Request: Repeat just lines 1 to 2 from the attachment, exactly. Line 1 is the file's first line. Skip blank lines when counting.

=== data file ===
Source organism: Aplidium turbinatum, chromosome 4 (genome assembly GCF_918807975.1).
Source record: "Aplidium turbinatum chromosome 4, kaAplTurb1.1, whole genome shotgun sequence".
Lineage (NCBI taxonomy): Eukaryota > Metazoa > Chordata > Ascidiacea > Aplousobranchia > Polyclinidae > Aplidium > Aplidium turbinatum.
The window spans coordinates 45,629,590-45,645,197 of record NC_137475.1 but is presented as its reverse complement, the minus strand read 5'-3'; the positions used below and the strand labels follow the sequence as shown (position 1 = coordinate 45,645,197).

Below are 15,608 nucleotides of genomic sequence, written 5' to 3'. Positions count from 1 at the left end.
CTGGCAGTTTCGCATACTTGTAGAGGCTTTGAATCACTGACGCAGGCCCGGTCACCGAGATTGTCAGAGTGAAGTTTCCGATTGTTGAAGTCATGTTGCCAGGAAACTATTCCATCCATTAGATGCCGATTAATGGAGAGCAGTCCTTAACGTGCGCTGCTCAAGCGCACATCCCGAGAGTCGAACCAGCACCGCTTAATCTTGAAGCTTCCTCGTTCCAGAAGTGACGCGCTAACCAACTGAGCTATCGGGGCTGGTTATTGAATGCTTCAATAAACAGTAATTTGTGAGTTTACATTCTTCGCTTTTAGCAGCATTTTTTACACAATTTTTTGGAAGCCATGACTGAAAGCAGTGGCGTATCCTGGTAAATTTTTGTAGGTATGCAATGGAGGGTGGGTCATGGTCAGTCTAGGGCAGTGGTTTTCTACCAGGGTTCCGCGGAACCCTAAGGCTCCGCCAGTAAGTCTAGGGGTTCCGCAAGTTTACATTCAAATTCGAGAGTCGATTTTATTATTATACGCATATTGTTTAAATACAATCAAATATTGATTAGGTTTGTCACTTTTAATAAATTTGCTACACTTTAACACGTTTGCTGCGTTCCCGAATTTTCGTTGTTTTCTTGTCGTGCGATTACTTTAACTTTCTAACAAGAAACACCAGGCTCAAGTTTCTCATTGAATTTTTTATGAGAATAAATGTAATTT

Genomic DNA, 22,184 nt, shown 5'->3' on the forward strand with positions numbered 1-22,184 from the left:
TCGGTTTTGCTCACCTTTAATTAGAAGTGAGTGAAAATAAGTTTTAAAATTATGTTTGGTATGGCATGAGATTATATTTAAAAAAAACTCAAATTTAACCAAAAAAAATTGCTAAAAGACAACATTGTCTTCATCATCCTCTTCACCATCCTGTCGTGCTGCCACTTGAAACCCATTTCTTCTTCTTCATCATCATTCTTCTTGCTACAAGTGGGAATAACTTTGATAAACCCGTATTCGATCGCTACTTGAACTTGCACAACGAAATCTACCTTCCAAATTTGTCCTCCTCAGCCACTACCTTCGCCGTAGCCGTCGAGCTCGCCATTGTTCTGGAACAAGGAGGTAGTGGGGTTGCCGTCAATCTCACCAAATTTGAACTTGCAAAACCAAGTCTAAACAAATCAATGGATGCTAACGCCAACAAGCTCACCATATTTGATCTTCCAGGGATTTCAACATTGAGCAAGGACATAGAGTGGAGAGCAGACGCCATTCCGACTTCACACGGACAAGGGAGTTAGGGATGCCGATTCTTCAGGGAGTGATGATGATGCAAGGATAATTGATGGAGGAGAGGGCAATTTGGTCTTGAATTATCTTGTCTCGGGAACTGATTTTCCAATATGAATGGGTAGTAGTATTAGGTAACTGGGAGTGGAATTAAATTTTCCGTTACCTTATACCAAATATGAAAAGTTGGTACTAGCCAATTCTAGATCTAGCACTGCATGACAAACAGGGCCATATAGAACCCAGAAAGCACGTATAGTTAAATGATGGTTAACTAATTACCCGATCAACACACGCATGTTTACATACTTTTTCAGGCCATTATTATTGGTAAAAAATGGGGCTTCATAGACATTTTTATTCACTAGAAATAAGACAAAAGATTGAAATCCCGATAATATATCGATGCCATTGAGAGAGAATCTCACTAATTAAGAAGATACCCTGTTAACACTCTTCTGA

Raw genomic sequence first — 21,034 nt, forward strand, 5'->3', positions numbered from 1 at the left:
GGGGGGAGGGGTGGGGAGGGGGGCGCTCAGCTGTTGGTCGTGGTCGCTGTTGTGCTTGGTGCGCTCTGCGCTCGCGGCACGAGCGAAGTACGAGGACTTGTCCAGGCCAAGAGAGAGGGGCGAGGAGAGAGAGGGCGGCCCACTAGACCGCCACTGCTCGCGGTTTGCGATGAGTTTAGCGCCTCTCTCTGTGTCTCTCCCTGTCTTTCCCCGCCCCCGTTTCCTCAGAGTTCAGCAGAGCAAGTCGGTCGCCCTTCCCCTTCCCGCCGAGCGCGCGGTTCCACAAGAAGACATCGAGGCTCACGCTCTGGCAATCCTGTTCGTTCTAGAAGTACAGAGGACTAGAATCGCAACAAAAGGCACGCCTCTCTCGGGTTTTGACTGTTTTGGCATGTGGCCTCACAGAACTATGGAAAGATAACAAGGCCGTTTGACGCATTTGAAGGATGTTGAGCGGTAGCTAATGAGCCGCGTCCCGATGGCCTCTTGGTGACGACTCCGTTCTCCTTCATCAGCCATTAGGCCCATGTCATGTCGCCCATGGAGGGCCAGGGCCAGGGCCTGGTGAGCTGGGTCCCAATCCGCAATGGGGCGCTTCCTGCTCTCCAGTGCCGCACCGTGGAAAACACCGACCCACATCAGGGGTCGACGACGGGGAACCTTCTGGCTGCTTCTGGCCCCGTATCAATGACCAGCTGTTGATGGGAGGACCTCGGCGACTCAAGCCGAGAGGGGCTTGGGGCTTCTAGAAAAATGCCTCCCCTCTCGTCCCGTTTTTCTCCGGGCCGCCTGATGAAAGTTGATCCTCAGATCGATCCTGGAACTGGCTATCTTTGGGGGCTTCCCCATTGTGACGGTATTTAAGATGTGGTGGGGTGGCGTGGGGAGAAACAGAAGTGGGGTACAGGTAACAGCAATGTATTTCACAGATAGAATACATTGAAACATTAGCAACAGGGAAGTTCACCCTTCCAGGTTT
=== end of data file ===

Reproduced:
Source organism: Aplidium turbinatum, chromosome 4 (genome assembly GCF_918807975.1).
Source record: "Aplidium turbinatum chromosome 4, kaAplTurb1.1, whole genome shotgun sequence".